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Friday 21 November 2014
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Hope Building

Salford Royal’s Dr Foster results

Salford Royal NHS Foundation Trust has the lowest death and weekend mortality rates in the North West, according to the national Dr Foster Hospital Guide.

 

The Guide looks at overall death rates, deaths after surgery and a range of other indicators to build up a picture of the quality and safety of a hospital’s services.

 

The Trust has recorded a death rate of 801 and a weekend mortality rate of 87.42 – the best figures in the region – and believes its implementation of measures to ensure patients who are admitted to the hospital on a weekend or out of hours receive a high level of care has helped achieve this.

 

Medical Director Dr Chris Brookes said: “Nationally, there are variations in the standard of care delivered at weekends and out of hours and the care delivered during Monday to Friday working hours.

 

“As part of our goal to become the safest hospital in the country, we’ve proactively introduced measures to turn the tide on this situation and ensure patients who are admitted at weekends and evenings have the same outcomes as those we treat during the day.”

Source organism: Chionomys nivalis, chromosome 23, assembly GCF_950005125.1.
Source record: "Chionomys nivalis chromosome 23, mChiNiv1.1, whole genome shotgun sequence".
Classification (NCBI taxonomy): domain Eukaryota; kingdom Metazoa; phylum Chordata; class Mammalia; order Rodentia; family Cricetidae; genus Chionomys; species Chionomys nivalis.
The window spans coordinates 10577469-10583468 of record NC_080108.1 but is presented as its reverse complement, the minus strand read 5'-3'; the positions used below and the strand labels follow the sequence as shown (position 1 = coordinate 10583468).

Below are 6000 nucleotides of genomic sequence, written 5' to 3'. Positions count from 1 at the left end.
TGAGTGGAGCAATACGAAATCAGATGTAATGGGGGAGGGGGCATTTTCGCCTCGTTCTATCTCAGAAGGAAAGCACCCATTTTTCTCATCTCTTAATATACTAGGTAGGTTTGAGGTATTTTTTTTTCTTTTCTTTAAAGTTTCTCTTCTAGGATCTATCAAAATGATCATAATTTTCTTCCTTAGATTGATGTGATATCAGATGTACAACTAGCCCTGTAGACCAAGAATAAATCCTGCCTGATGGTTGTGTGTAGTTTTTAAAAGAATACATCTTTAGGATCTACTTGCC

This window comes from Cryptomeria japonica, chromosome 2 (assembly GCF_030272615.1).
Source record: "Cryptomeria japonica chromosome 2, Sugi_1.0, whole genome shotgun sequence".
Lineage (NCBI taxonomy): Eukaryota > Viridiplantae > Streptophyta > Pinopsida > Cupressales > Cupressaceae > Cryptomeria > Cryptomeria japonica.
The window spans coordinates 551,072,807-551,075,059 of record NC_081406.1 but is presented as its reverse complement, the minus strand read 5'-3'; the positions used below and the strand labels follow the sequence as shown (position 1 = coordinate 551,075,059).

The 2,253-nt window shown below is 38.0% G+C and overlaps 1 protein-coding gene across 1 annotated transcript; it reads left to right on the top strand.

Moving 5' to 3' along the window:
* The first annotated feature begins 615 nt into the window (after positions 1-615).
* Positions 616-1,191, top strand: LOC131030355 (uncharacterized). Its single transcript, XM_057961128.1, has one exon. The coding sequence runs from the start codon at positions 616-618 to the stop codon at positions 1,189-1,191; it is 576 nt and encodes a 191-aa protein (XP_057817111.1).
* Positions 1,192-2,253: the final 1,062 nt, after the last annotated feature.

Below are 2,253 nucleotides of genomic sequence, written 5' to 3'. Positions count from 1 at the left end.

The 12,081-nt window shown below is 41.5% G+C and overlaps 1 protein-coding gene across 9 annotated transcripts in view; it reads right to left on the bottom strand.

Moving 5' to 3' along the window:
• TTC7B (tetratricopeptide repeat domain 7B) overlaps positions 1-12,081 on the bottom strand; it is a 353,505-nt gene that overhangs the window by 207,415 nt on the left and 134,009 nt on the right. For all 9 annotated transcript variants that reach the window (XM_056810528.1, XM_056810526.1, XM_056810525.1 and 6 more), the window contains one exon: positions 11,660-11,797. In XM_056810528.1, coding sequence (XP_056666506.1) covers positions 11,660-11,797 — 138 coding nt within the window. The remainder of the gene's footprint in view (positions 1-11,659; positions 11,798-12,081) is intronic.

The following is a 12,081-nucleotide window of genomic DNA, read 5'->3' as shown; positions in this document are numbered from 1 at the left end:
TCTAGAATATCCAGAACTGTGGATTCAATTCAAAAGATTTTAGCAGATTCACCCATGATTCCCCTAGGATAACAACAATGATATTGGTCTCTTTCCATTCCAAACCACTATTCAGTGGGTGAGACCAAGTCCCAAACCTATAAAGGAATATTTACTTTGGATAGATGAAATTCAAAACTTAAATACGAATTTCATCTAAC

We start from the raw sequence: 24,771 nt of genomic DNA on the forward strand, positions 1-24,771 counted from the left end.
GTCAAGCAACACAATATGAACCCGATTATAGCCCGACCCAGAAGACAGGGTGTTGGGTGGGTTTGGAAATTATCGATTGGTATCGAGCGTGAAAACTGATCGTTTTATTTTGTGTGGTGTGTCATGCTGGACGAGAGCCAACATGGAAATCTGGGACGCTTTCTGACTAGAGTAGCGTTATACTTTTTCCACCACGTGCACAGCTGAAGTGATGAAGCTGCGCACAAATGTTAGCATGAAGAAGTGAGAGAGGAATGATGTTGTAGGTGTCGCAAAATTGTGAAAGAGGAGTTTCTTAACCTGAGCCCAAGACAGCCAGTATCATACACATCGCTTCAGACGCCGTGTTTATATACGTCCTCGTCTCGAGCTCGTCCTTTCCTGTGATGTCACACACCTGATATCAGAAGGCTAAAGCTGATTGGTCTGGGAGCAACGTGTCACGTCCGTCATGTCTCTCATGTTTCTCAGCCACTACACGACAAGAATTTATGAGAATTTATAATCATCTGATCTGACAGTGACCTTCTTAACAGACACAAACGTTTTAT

These include:

  • Senior member of staff input for emergency patients within four hours of arriving at Accident & Emergency and review by a Consultant within 12 hours;
  • Clear care management plans documenting each definitive stage of the patient’s journey;
  • Improved handover arrangements between staff going off and coming on shift;
  • Introduction of reliable care ward rounds to ensure all relevant aspects of a patient's care are considered;
  • Increased levels of access to ultrasounds as expected throughout the week.

 

Chief Executive David Dalton said: “Salford Royal supports the findings of Dr Foster, that consolidating some clinical services into fewer hospital sites can ensure that more clinical staff are available over a seven day period and at evenings – and as a consequence more lives can be saved.”

 

He added that the public must become aware of the evidence that centralising some services provides for safer and more reliable care.

 

Further notes
  1. Death rates means the hospital standardised mortality ratio (HSMR), a measure of deaths while in hospital care based on 56 conditions, representing 80 per cent of deaths. A high ratio would in general be more than 100.
  2. This relates to the death rate (see note 1) over the weekend.